The Texas “Miracle”: Millions Struggling to Overcome Hunger

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Food insecurity is a problem that has been plaguing Texans for years, and it’s a topic we have covered extensively at BOR. Whether it’s the millions of Texans choosing between buying food and other necessities like clothing and transportation, or the news that came out just last week that 1 in 5 Texans have been unable to afford food in the past year, food insecurity is shamefully high here in Texas.

Now, a new study from Feeding America has painted better picture of hunger in Texas, literally. The “Map the Meal Gap” study examined statistics collected by the U.S. Department of Agriculture, U.S. Census Bureau, and the U.S. Bureau of Labor Statistics, and used them to create an interactive map of hunger in the United States by both county and congressional district. The study also included new numbers for the overall rates of food insecurity in Texas–17.6% percent of the overall state population – including nearly two million children – struggled to avoid hunger in 2013.

You can view the interactive map of food insecurity in Texas by county here.

Celia Cole, CEO of Feeding Texas, highlighted what the study means for Texas:

“This study demonstrates that low-income Texans are still fighting to benefit from our economic miracle. …Hunger continues to strike hard-working families in every county in Texas. We are all affected, and therefore we all bear the responsibility to solve this problem.”

In total, 4.6 million Texans were found to be affected by food insecurity. Only California had a higher number of food insecure indviduals. Texas was also found to rank 7th in the nation in child food insecurity rates, and 3 Texas counties rank among the top ten most food insecure in the nation: Harris, Dallas, and Tarrant counties.

Interestingly, the study found that food costs were not the only reason why Texans were facing food insecurity. The average cost of a meal is slightly cheaper in Texas ($2.45) than nationally ($2.79). Many Texans who were food insecure actually had incomes above the threshold to qualify for government assistance, including crucial programs like SNAP, WIC and school meals.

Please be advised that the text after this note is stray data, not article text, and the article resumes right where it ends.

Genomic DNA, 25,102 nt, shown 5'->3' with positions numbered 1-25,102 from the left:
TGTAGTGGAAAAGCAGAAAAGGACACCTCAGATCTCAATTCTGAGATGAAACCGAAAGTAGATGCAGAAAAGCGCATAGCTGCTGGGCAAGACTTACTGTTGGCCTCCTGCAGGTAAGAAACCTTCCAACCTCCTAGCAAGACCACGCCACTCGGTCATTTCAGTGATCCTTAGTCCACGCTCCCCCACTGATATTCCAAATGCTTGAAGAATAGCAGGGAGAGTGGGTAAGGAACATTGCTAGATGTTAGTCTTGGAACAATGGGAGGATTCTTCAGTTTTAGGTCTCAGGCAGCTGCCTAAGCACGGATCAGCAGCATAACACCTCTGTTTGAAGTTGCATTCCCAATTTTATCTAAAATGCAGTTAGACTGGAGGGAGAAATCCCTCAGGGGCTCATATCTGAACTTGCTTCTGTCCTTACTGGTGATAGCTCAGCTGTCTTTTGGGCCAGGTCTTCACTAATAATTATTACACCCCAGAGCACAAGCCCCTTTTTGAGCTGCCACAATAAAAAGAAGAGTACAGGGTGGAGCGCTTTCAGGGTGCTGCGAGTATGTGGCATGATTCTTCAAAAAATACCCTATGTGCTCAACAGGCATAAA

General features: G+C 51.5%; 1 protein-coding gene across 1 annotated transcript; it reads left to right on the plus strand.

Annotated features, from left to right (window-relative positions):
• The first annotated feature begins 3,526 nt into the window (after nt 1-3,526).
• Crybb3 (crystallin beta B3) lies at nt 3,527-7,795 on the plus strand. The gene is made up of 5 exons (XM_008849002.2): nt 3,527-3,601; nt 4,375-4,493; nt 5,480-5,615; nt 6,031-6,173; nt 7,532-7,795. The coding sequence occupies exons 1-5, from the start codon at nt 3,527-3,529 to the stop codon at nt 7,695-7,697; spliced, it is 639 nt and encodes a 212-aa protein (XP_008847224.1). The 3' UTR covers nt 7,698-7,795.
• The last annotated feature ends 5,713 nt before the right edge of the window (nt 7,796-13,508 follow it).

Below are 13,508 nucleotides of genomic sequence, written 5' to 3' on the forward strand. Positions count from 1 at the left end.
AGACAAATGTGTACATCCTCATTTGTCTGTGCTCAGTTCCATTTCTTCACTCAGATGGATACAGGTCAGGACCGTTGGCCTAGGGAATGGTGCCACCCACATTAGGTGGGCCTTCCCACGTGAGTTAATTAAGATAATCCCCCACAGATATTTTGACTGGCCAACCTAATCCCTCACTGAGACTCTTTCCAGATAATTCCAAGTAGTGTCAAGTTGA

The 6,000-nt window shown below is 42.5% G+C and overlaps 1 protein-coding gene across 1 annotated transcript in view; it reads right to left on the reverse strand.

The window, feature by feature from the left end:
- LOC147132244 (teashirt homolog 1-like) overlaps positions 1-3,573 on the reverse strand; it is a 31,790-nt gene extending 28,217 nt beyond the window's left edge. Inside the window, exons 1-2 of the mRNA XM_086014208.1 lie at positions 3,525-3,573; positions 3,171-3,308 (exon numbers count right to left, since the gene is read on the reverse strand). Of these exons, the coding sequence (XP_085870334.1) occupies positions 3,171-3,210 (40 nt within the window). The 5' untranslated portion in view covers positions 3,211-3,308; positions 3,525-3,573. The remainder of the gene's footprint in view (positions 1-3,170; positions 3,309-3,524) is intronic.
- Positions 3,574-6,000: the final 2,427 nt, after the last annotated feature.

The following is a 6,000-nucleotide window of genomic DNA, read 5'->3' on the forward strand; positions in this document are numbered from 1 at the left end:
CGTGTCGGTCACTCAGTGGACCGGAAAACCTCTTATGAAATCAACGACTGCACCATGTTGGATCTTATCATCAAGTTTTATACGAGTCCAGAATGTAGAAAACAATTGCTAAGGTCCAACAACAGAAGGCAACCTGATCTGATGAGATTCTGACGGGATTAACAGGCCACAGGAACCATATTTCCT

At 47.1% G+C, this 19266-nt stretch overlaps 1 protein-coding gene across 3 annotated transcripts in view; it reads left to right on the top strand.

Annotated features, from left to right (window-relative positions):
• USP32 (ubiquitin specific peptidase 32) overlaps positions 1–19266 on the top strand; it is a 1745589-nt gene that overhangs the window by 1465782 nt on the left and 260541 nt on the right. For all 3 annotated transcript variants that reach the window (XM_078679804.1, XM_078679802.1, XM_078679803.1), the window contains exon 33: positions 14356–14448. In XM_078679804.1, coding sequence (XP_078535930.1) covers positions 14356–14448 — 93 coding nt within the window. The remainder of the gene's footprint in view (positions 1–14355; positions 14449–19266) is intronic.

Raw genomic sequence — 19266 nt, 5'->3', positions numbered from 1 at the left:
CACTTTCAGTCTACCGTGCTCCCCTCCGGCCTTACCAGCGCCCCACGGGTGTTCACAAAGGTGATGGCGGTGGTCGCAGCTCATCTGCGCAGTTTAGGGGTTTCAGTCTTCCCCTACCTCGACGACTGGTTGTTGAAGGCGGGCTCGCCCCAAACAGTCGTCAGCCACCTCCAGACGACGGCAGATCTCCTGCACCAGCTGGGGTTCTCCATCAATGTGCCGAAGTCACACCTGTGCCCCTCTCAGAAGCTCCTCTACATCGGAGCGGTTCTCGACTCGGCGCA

Food insecurity doesn’t just hurt those families who are facing hunger themselves, but the entire state. Hunger increases healthcare and education costs, and decreases economic productivity, as this report from The Perryman Group explained:

    Health care needs of people who are food insecure are higher due to increased incidence and severity of disease. Health outcomes are also worse, reducing productivity and lifetime earnings. In addition, education expenses are higher. Food insecurity is associated with a greater need for intervention such as special education, and education and achievement levels (and, hence, lifetime earnings) are negatively affected.

In addition, the study found that for every dollar invested in food banks,the state receives three dollars in overall benefits.

Feeding Texas, which is the network of Texas food banks, is asking the legislature for $18 million this session to fund a new initiative called Feeding with Impact, which they described in a statement as “a statewide initiative of its twenty-one member food banks that combines fresh produce with nutrition education to improve dietary health.”

We can only hope that the Lege is paying attention to the state’s rampant hunger problem, and follows the experts’ recommendations to do something about it.

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About Author

Katie Singh

Katie grew up in Austin and has been involved in Texas politics since 2004. She has been a part of several campaigns, from state house races to working at President Obama's campaign headquarters in 2012. She loves public policy, public health, and tacos. Katie tweets from @kasingh19.

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